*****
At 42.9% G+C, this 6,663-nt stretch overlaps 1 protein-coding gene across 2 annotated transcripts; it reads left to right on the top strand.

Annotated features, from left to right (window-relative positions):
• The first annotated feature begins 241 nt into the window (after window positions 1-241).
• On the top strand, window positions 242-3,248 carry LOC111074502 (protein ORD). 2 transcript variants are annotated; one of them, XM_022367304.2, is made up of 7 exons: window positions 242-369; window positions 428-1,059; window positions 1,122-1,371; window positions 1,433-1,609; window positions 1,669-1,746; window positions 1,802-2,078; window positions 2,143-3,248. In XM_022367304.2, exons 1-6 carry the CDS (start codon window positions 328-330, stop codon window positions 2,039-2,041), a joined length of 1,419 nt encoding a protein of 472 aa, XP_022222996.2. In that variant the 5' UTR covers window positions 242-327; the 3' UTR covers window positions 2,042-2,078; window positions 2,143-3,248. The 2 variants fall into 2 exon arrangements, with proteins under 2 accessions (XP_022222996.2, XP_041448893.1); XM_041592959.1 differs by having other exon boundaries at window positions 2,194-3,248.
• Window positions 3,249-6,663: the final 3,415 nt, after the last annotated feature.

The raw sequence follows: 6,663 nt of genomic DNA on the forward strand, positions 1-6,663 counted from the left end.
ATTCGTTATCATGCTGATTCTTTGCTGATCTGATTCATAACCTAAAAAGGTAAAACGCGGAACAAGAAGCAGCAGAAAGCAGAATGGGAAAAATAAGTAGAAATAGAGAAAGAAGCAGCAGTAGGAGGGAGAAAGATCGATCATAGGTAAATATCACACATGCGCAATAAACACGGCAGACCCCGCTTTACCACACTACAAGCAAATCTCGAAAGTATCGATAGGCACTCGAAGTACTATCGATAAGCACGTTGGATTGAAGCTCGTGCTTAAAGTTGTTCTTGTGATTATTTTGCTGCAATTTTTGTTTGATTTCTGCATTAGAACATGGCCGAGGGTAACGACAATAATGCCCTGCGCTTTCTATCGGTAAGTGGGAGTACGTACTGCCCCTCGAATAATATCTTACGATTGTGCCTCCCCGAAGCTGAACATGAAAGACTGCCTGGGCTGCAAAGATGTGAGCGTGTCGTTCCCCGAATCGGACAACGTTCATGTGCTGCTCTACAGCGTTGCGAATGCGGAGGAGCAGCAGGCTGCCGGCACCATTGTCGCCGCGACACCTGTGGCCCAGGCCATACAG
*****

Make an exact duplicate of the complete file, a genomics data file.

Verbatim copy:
At 42.9% G+C, this 6,663-nt stretch overlaps 1 protein-coding gene across 2 annotated transcripts; it reads left to right on the top strand.

Annotated features, from left to right (window-relative positions):
• The first annotated feature begins 241 nt into the window (after window positions 1-241).
• On the top strand, window positions 242-3,248 carry LOC111074502 (protein ORD). 2 transcript variants are annotated; one of them, XM_022367304.2, is made up of 7 exons: window positions 242-369; window positions 428-1,059; window positions 1,122-1,371; window positions 1,433-1,609; window positions 1,669-1,746; window positions 1,802-2,078; window positions 2,143-3,248. In XM_022367304.2, exons 1-6 carry the CDS (start codon window positions 328-330, stop codon window positions 2,039-2,041), a joined length of 1,419 nt encoding a protein of 472 aa, XP_022222996.2. In that variant the 5' UTR covers window positions 242-327; the 3' UTR covers window positions 2,042-2,078; window positions 2,143-3,248. The 2 variants fall into 2 exon arrangements, with proteins under 2 accessions (XP_022222996.2, XP_041448893.1); XM_041592959.1 differs by having other exon boundaries at window positions 2,194-3,248.
• Window positions 3,249-6,663: the final 3,415 nt, after the last annotated feature.

The raw sequence follows: 6,663 nt of genomic DNA on the forward strand, positions 1-6,663 counted from the left end.
ATTCGTTATCATGCTGATTCTTTGCTGATCTGATTCATAACCTAAAAAGGTAAAACGCGGAACAAGAAGCAGCAGAAAGCAGAATGGGAAAAATAAGTAGAAATAGAGAAAGAAGCAGCAGTAGGAGGGAGAAAGATCGATCATAGGTAAATATCACACATGCGCAATAAACACGGCAGACCCCGCTTTACCACACTACAAGCAAATCTCGAAAGTATCGATAGGCACTCGAAGTACTATCGATAAGCACGTTGGATTGAAGCTCGTGCTTAAAGTTGTTCTTGTGATTATTTTGCTGCAATTTTTGTTTGATTTCTGCATTAGAACATGGCCGAGGGTAACGACAATAATGCCCTGCGCTTTCTATCGGTAAGTGGGAGTACGTACTGCCCCTCGAATAATATCTTACGATTGTGCCTCCCCGAAGCTGAACATGAAAGACTGCCTGGGCTGCAAAGATGTGAGCGTGTCGTTCCCCGAATCGGACAACGTTCATGTGCTGCTCTACAGCGTTGCGAATGCGGAGGAGCAGCAGGCTGCCGGCACCATTGTCGCCGCGACACCTGTGGCCCAGGCCATACAG